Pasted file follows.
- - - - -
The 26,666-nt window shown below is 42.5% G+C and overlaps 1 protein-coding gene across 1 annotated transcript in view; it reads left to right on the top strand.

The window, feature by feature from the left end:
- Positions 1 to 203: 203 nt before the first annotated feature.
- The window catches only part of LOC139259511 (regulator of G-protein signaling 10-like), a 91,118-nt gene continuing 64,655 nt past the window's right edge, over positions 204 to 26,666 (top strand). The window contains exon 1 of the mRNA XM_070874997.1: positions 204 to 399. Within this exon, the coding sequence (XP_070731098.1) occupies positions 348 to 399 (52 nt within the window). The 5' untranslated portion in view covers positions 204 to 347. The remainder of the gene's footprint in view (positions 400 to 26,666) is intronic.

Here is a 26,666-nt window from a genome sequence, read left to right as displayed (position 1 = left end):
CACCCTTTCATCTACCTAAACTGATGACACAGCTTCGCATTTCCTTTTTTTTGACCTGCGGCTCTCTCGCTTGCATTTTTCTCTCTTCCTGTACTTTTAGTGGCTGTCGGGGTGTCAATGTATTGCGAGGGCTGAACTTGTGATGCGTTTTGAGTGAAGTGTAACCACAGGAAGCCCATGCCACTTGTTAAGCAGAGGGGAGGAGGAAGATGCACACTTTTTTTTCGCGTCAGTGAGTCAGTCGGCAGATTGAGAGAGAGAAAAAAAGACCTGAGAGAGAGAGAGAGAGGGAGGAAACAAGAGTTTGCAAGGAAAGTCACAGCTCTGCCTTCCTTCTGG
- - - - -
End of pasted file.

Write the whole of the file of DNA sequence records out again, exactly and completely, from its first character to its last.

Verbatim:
The 26,666-nt window shown below is 42.5% G+C and overlaps 1 protein-coding gene across 1 annotated transcript in view; it reads left to right on the top strand.

The window, feature by feature from the left end:
- Positions 1 to 203: 203 nt before the first annotated feature.
- The window catches only part of LOC139259511 (regulator of G-protein signaling 10-like), a 91,118-nt gene continuing 64,655 nt past the window's right edge, over positions 204 to 26,666 (top strand). The window contains exon 1 of the mRNA XM_070874997.1: positions 204 to 399. Within this exon, the coding sequence (XP_070731098.1) occupies positions 348 to 399 (52 nt within the window). The 5' untranslated portion in view covers positions 204 to 347. The remainder of the gene's footprint in view (positions 400 to 26,666) is intronic.

Here is a 26,666-nt window from a genome sequence, read left to right as displayed (position 1 = left end):
CACCCTTTCATCTACCTAAACTGATGACACAGCTTCGCATTTCCTTTTTTTTGACCTGCGGCTCTCTCGCTTGCATTTTTCTCTCTTCCTGTACTTTTAGTGGCTGTCGGGGTGTCAATGTATTGCGAGGGCTGAACTTGTGATGCGTTTTGAGTGAAGTGTAACCACAGGAAGCCCATGCCACTTGTTAAGCAGAGGGGAGGAGGAAGATGCACACTTTTTTTTCGCGTCAGTGAGTCAGTCGGCAGATTGAGAGAGAGAAAAAAAGACCTGAGAGAGAGAGAGAGAGGGAGGAAACAAGAGTTTGCAAGGAAAGTCACAGCTCTGCCTTCCTTCTGG